Blue Ridge Outdoor Magazine named Spruce Pine one of their Next Great Adventure Towns. Here’s what they said “Have you ever discovered a band before it hit the big time? It can be a conflicting find. Should you tell all and spread the word, or tuck the artist away in the recesses of your playlist, your own little secret? Stumbling upon the next Asheville is kinda the same. Lucky for you, we’re not in the business of keeping secrets. Steer away from the throngs of tourists this summer and discover the adventure in these four mountain towns. With thriving art scenes, backdoor adventures, and nightlife culture to boot, the only thing missing here is you. What are you waiting for?”
In the early 1900s, Spruce Pine was considered the Toe River Valley’s biggest town, thanks in large part to the vastly expanding railroad and mining industries of the time. Both of those industries have since dwindled to naught, and that’s left Spruce Pine’s residents the opportunity to reinvent their identity. At the heart of this next chapter is the great outdoors.
Located amid thousands of acres of western North Carolina’s most treasured public lands, Spruce Pine is the closest major town to three of the region’s iconic mountains—Mount Mitchell, Roan Mountain, and Grandfather Mountain. Its proximity to these Southeastern gems, coupled with in-town river access, has the potential to make Spruce Pine North Carolina’s next best mountain town. At least, that’s what Spruce Pine native Starli McDowell, Executive Director of the Toe River Valley Watch, thinks.
McDowell was instrumental in the 2009 removal of the Spruce Pine dam on the Toe River, which opened access for paddlers through downtown Spruce Pine. Now, the river is free-flowing, and one of the few free-flowing rivers in the state. She’s currently working on a three-phase greenway that will increase pedestrian and bicycle accessibility to Spruce Pine. When complete in 2018, the greenway will connect downtown Spruce Pine to the Blue Ridge Parkway and will be recognized as an official section of the Overmountain Victory National Historic Trail which honors the Revolutionary soldiers who fought the British at King’s Mountain.
Play: Float the Toe River. Thanks to the hard work of McDowell and the Toe River Valley Watch, there’s an extremely in-depth online resource for paddling the Toe River Canoe Trail. Check out toerivervalley.org for more information on put-ins, camping, water levels, and more. Though mostly flat, the river does have some really fun class II+ rapids and flows for 20 miles unimpeded to the mouth of the Nolichucky Gorge, another classic river in the Southeast. Take advantage of Spruce Pine’s backdoor access to some of the most rugged terrain in the Southeast by hitting the trails on Roan Mountain. Appalachian Trail thru hikers treasure Roan for its miles of open, canopy-free trail that traverse a stunning grassy bald. Bring a camera if you go—hiking amid a 360-degree theater of endless blue ridgelines lends itself to countless photo opps. If you’re visiting during apple season, head up on the Blue Ridge Parkway to the Historic Orchard at Altapass. The you-pick orchard features walking trails and over 40 different heirloom apple varieties, making it a perfect blend of history and recreation. At day’s end, Spruce Pine’s Riverside Park offers a mellow, paved, half-mile-long trail that parallels the Toe River. Keep an eye out for the river’s winged residents like the spotted and solitary sandpipers, great blue herons, and belted kingfishers.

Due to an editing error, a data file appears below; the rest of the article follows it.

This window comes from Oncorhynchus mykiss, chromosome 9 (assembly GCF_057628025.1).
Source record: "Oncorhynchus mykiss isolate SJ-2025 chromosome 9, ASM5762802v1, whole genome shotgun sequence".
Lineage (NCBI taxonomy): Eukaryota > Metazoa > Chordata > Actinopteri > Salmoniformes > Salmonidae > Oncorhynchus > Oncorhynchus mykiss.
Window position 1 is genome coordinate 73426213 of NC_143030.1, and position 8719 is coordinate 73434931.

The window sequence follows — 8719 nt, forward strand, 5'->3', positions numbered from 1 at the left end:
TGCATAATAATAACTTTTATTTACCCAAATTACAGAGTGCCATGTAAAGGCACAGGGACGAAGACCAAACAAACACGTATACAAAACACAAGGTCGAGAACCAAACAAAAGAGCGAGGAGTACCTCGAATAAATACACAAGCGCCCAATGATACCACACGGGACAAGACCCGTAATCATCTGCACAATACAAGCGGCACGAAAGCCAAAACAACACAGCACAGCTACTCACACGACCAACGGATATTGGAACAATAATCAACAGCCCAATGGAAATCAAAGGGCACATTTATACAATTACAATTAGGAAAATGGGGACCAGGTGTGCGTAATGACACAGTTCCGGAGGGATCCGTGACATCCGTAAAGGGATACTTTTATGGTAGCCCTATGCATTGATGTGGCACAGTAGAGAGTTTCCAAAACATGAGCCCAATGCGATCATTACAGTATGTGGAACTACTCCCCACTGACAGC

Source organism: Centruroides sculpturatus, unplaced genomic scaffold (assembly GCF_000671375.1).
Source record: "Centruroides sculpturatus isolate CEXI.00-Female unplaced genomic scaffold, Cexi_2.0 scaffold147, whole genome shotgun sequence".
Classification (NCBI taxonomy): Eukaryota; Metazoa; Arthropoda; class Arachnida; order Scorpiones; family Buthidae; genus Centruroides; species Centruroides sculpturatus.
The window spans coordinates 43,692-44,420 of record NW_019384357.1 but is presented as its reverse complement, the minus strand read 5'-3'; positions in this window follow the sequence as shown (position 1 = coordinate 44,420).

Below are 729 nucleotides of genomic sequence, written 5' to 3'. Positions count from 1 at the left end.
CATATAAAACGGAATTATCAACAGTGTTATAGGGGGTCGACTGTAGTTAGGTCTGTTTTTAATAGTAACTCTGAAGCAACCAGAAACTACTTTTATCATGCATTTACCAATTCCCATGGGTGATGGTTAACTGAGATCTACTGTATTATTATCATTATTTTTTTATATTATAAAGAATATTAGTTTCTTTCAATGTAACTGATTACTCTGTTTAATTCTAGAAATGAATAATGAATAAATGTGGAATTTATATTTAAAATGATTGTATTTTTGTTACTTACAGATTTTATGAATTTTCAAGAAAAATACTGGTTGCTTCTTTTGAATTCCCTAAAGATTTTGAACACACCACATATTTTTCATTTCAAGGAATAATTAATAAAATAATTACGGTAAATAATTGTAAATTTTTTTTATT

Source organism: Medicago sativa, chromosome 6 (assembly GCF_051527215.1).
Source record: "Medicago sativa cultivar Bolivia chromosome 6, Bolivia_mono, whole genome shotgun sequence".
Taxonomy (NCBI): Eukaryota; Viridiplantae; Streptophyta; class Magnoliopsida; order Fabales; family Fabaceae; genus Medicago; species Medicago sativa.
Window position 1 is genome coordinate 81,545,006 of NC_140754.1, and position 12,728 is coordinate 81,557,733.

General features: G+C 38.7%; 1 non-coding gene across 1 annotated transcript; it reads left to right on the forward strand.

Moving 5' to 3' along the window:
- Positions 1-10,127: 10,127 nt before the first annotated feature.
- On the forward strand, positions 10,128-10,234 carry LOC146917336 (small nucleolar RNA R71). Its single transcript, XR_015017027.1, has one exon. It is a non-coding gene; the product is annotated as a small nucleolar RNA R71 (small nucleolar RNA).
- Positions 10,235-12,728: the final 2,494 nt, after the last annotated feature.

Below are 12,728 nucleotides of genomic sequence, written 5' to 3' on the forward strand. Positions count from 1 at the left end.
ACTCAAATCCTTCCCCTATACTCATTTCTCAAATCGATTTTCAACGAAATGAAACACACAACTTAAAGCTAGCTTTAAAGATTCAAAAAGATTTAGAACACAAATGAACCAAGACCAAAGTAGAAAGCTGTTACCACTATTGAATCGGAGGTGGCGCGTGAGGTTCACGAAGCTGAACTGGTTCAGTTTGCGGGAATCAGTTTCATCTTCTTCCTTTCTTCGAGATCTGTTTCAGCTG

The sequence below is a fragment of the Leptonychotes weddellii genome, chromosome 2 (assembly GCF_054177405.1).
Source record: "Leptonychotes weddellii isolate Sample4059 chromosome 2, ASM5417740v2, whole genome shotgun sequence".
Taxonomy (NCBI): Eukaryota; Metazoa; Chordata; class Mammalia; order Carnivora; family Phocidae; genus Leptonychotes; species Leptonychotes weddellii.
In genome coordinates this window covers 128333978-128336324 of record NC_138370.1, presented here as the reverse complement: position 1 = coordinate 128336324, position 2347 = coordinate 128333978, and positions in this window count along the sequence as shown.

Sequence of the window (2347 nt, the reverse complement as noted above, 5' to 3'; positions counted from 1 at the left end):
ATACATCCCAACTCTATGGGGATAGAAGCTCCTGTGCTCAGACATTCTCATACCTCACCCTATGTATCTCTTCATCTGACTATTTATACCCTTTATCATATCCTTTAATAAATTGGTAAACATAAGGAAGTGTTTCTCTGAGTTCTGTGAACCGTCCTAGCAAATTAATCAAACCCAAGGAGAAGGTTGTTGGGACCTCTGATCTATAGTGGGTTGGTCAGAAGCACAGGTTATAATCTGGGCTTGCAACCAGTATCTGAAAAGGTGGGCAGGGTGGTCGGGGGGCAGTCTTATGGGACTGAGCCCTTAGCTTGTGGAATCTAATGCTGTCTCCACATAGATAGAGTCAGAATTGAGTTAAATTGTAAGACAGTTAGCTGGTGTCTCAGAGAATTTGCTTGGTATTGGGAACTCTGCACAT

Stay: For quiet camping that puts you front and center to all of the adventure and scenery that defines the Blue Ridge Parkway, look no further than Springmaid Mountain. Tent sites start at $25 per night and come complete with a picnic table and fire ring with grill. If you’re in the market for a lodging option with a roof, Springmaid also has a handful of one- to five-bedroom cabins for rent starting at $85 per night. Campers can enjoy kayaking, fishing, or even horseback riding right on-site, too.
Eat: No visit to Spruce Pine is complete without breakfast at the town’s two favorite breakfast spots, DT’s Blue Ridge Java and Fox and the Fig. For the full breakfast menu, head to DT’s. If it’s a quick coffee and maybe a cup of yogurt and homemade granola, try the Fox and the Fig. The Tropical Grill is a much more casual dining option but a tried and true local go-to.
photo credit: Appalachian Exposures